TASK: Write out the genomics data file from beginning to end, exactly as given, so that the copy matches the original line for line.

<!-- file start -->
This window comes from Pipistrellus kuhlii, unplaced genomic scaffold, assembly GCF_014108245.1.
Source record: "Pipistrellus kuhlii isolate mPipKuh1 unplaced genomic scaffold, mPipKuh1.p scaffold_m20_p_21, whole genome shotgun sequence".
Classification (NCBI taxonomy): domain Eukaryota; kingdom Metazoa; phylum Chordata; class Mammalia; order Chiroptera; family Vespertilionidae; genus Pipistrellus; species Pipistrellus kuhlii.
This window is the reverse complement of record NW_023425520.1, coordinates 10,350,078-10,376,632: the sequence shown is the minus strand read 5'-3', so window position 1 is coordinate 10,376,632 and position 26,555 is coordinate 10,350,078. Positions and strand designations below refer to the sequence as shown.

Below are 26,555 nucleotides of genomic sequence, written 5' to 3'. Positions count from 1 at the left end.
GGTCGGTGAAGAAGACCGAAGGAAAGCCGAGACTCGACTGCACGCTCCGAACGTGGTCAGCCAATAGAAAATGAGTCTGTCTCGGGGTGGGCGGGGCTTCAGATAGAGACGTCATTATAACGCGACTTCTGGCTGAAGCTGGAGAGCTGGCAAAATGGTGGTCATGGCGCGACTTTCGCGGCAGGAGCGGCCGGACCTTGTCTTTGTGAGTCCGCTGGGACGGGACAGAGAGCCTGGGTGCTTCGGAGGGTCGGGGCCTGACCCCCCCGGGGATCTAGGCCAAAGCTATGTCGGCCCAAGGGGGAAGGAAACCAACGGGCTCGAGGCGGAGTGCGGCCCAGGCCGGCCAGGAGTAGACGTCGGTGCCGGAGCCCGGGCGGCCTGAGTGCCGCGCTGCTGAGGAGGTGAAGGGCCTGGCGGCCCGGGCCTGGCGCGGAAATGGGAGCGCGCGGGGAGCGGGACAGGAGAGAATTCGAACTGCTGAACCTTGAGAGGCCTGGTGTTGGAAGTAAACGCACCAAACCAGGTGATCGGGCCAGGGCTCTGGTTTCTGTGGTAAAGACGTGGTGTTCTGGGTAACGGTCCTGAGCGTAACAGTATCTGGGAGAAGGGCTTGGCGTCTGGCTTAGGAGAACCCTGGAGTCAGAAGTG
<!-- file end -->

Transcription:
This window comes from Pipistrellus kuhlii, unplaced genomic scaffold, assembly GCF_014108245.1.
Source record: "Pipistrellus kuhlii isolate mPipKuh1 unplaced genomic scaffold, mPipKuh1.p scaffold_m20_p_21, whole genome shotgun sequence".
Classification (NCBI taxonomy): domain Eukaryota; kingdom Metazoa; phylum Chordata; class Mammalia; order Chiroptera; family Vespertilionidae; genus Pipistrellus; species Pipistrellus kuhlii.
This window is the reverse complement of record NW_023425520.1, coordinates 10,350,078-10,376,632: the sequence shown is the minus strand read 5'-3', so window position 1 is coordinate 10,376,632 and position 26,555 is coordinate 10,350,078. Positions and strand designations below refer to the sequence as shown.

Below are 26,555 nucleotides of genomic sequence, written 5' to 3'. Positions count from 1 at the left end.
GGTCGGTGAAGAAGACCGAAGGAAAGCCGAGACTCGACTGCACGCTCCGAACGTGGTCAGCCAATAGAAAATGAGTCTGTCTCGGGGTGGGCGGGGCTTCAGATAGAGACGTCATTATAACGCGACTTCTGGCTGAAGCTGGAGAGCTGGCAAAATGGTGGTCATGGCGCGACTTTCGCGGCAGGAGCGGCCGGACCTTGTCTTTGTGAGTCCGCTGGGACGGGACAGAGAGCCTGGGTGCTTCGGAGGGTCGGGGCCTGACCCCCCCGGGGATCTAGGCCAAAGCTATGTCGGCCCAAGGGGGAAGGAAACCAACGGGCTCGAGGCGGAGTGCGGCCCAGGCCGGCCAGGAGTAGACGTCGGTGCCGGAGCCCGGGCGGCCTGAGTGCCGCGCTGCTGAGGAGGTGAAGGGCCTGGCGGCCCGGGCCTGGCGCGGAAATGGGAGCGCGCGGGGAGCGGGACAGGAGAGAATTCGAACTGCTGAACCTTGAGAGGCCTGGTGTTGGAAGTAAACGCACCAAACCAGGTGATCGGGCCAGGGCTCTGGTTTCTGTGGTAAAGACGTGGTGTTCTGGGTAACGGTCCTGAGCGTAACAGTATCTGGGAGAAGGGCTTGGCGTCTGGCTTAGGAGAACCCTGGAGTCAGAAGTG